Author Iain Rankin has backed an Edinburgh-based disabled children’s charity which is faced with closing its doors after 25 years.

Kindred provides mutual support for parents of children with disabilities, and claims families often don't know where to turn.

Christine Wright, whose 10-year-old son Cameron was mown down by a stolen motorbike in a hit and run incident in Edinburgh just last month, said she couldn’t have coped without its emotional and practical support. She said : "Kindred came along just as I was ready to crack. I was tired, scared and worn out.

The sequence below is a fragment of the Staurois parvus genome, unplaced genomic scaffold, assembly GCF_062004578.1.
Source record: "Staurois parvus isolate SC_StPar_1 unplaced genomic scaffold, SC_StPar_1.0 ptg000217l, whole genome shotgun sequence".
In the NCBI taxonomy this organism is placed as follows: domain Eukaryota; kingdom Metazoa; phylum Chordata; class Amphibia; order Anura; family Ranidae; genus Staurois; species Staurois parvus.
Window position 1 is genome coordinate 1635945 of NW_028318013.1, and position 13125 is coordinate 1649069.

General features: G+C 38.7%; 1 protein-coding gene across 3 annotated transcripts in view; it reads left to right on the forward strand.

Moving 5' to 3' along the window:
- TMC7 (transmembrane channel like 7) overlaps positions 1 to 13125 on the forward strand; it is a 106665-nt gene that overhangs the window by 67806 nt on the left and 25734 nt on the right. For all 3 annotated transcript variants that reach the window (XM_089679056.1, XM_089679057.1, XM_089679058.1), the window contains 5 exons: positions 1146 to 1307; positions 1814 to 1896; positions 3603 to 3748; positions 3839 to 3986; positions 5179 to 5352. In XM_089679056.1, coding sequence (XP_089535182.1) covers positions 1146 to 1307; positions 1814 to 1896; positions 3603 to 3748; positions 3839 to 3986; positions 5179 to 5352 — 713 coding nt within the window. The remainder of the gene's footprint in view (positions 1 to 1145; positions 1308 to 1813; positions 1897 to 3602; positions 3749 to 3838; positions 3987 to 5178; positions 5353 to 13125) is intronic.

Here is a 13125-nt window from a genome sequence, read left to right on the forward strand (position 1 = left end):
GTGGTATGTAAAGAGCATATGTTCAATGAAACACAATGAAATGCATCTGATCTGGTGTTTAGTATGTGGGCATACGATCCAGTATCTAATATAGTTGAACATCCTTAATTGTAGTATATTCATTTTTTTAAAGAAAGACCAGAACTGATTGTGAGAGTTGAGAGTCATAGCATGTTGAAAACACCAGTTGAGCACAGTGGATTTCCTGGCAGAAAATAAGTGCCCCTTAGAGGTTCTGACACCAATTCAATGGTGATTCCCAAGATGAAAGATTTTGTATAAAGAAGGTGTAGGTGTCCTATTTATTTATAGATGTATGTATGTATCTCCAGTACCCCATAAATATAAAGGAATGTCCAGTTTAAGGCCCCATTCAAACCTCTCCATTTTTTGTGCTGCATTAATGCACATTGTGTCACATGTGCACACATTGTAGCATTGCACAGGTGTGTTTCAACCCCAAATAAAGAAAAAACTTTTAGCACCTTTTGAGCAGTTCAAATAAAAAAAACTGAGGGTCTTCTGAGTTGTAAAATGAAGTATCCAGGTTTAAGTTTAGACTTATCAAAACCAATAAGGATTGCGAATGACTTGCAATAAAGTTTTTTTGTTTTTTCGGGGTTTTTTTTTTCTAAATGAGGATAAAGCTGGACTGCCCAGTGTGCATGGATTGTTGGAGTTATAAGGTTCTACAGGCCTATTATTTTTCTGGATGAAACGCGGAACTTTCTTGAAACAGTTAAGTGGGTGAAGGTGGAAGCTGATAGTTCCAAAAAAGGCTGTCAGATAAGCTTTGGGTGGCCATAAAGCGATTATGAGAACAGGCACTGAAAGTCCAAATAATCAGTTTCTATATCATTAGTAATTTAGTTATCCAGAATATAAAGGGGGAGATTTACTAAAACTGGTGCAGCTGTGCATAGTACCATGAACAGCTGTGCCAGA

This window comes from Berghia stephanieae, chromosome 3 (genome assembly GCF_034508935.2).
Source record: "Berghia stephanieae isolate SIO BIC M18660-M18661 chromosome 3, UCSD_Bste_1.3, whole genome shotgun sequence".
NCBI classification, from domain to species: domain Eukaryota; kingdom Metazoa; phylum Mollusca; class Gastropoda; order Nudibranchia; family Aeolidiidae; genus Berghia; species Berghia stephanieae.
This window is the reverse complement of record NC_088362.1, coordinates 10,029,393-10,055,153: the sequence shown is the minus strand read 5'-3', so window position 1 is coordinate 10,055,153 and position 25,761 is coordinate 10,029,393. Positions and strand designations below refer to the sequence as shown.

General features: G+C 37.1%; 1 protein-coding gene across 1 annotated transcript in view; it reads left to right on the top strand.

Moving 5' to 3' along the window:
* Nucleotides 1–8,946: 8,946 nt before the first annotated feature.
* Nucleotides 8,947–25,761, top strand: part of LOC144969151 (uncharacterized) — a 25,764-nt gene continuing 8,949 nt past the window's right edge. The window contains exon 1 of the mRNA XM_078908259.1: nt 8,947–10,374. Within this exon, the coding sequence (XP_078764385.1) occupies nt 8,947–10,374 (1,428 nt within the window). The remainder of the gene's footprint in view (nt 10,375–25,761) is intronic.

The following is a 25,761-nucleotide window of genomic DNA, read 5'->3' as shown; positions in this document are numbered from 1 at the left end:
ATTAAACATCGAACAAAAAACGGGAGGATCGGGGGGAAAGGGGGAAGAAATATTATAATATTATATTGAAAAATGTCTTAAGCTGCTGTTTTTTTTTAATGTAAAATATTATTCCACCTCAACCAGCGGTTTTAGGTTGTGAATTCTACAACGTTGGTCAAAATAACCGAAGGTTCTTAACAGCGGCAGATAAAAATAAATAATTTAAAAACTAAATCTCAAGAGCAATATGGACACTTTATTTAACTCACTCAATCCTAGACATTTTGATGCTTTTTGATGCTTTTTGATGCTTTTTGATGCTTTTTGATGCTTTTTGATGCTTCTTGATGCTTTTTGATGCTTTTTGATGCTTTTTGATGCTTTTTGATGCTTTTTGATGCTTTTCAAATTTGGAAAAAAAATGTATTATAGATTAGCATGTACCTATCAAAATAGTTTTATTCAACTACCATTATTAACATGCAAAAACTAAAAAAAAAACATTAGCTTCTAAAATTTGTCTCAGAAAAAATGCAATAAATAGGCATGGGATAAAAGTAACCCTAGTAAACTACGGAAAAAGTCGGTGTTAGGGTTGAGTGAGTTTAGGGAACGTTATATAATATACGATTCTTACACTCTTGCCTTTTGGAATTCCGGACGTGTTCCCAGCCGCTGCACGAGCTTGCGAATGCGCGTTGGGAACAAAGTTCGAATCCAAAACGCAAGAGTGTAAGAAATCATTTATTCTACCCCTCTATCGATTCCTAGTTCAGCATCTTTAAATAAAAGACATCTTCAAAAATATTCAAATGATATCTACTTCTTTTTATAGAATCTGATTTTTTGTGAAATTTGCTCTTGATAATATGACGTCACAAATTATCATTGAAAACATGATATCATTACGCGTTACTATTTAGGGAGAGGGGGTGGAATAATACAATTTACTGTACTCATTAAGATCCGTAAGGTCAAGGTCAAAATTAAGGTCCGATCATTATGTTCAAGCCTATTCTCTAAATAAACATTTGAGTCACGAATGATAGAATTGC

“When Cameron was admitted to the Royal Hospital for Sick Children, our family were traumatically plunged into a living nightmare of shock, fear and anger. We really couldn’t have coped without Kindred’s emotional and practical support.”

Crime writer Ian Rankin added: "Kindred has been close to my heart ever since my son was born with special needs - over 20 years ago. I know first-hand the difference Kindred makes to families."

The charity, which has 12 members of staff, faces an £80,000 deficit after a series of unexpected funding cuts and is appealing to the public to help raise £40,000 before the end of this month.

Its director Sophie Pilgrim said talks were taking place with Edinburgh City Council and the Scottish Government to see if either could help the charity survive.